Select the Brush tool and choose pure white as the foreground colour. I like to set the hardness to 100% and the brush size to quite large for this bit. Paint out any imperfections on the background. I usually give the whole background a once-over to make it perfectly white. This is usually quite easy and I find this can usually be done fairly roughly. If you want to be thorough you can switch on the Info Palette, and move the brush around the white background. Whenever the R, G and B values are not all 255, paint it out (with a large hard brush to be sure). Take care to make sure the edges of the images are perfectly white. These are the easiest to spot if not done properly. After not too long, you would have removed all unsightly spots.

Now you should have a nice white background. Select the Layer Mask of the Top most layer.

Select Filter/Blur/Gaussian Blur. The value you choose will determine how smooth the intersection is between the background (top layer), and your object showing through a transparent hole in the top layer. If you have trouble understanding what is happening here, hide and unhide each layer to see what parts of the combined image are coming from each layer. For the Gaussian Blur value, I usually use between 50-100, but very occasionally as high as 250 (max). It’s a matter of personal taste.

The isolation is now complete, but if you want, you can select the bottom layer, and adjust things like levels, curves, colour balance, contrast etc, without affecting the background.

Removing Texture from the shadow

Although this is not strictly speaking part of the isolation, I find it a useful trick sometimes. If you are observant, you may have noticed that there is a fabric texture visible in the Beetle's shadow. This is the texture of the nylon fabric that I shot the shot on. You will find that even if you shoot on a piece of clean white paper and if the photo is sharp, the texture will be visible in the shadows after you have performed the isolation. This is a method that I put together (again probably not original)to fix this.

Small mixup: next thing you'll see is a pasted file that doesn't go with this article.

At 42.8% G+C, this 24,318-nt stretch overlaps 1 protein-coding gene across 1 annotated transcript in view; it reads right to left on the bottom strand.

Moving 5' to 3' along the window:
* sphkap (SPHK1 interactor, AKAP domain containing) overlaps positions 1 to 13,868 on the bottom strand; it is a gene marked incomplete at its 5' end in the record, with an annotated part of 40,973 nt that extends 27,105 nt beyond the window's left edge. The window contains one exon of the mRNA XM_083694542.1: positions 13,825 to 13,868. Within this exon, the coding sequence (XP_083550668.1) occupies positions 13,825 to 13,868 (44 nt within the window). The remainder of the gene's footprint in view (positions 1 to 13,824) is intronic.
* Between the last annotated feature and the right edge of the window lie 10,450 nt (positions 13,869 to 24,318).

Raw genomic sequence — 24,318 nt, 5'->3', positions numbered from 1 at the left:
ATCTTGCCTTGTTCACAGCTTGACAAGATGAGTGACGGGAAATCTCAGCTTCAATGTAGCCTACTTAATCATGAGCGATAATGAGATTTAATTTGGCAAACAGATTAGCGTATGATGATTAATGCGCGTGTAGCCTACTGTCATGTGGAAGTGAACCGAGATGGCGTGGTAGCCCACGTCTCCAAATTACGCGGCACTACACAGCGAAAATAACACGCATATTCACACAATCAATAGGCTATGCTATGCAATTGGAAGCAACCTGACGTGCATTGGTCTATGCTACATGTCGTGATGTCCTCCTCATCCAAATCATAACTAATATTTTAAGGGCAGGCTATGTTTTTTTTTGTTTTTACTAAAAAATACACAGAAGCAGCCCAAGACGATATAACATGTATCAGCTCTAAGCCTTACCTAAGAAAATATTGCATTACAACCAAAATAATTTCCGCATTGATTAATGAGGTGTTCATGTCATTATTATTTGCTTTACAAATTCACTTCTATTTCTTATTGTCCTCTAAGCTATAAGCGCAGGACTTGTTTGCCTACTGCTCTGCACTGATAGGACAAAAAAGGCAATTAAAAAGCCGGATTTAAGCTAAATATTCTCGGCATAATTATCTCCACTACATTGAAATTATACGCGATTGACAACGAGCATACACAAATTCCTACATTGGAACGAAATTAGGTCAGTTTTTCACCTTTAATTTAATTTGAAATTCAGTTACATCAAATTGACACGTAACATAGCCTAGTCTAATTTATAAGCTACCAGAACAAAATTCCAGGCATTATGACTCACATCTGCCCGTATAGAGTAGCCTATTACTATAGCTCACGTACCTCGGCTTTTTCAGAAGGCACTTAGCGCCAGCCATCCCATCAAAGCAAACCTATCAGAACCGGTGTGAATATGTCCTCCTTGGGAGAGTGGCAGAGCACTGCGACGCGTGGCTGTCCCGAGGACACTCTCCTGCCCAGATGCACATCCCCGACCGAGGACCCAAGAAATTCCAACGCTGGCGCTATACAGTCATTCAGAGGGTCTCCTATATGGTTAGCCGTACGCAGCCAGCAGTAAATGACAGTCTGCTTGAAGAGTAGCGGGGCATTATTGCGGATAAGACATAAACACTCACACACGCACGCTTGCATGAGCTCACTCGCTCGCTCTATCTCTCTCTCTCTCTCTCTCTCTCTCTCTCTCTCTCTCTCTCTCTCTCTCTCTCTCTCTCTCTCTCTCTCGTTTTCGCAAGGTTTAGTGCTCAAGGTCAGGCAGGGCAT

Once the image is isolated, flatten it to a single layer. choose the Magic wand tool and set the tolerance to between 10 and 20 (I find this range works well) and set the Selection method to "Add to Selection". It should then be quite easy to select the shadow area on the background as well as the white background without selecting the object. Adjust the tolerance if necessary and subtract bits of the object if they get selected (see image below). You don't need to be excruciatingly accurate with the selection, because you will blur the selection.

Once you are happy that you have the background including the shadows selected, go to the Channels palette and click the "Save Selection as Channel" button (see below).

The New Channel will be called "Alpha 1". Hide all of the channels except "Alpha 1" (click the eye), and make "Alpha 1" visible. Select "Alpha 1" and click Filter/Blur/Gaussian Blur. Set the radius to 2 (I actually find that anything between 1.3 and 2 works well). This will blur Alpha 1.

Now hide "Alpha 1" and unhide RGB (which will unhide R, G and B). Make sure that you also select the RGB Channel.

Click Filter/Blur/Lens Blur. Under Depth Map, select "Alpha 1" as the source. I just use the default settings (but you could experiment). This will smooth out the textured shadow without affecting the Object

The result of using the above two methods can be seen here (Feel free to download the full sized version :)

A few more examples of using this method can be seen here:

Hope you found this tutorial useful.


Comments | RSS

1. posted by Slantsixx, Jan 26, 2008 7:07 PM

Thanks or this tutorial!

2. posted by bosela, Jan 27, 2008 6:04 PM

Thanks for putting this together.

Why doesn't this blog is show up in the community blog page:

It seems like it should appear there as one of the most recent blogs?

3. posted by crisderaud, Jan 27, 2008 10:16 PM

Good tutorial Craig. Thanks for puting it together.

4. posted by CraigPJ, Jan 28, 2008 7:50 AM

Thanks all:

@2 I'm not sure why. I did mark it as "Suggest for front page", last time I did that it did take the post a few weeks to appear on the front page.

5. posted by Slantsixx, Jan 30, 2008 4:58 AM

It's not a blog, it's a tutorial ;)

Check here:

6. posted by CraigPJ, Jan 30, 2008 6:53 AM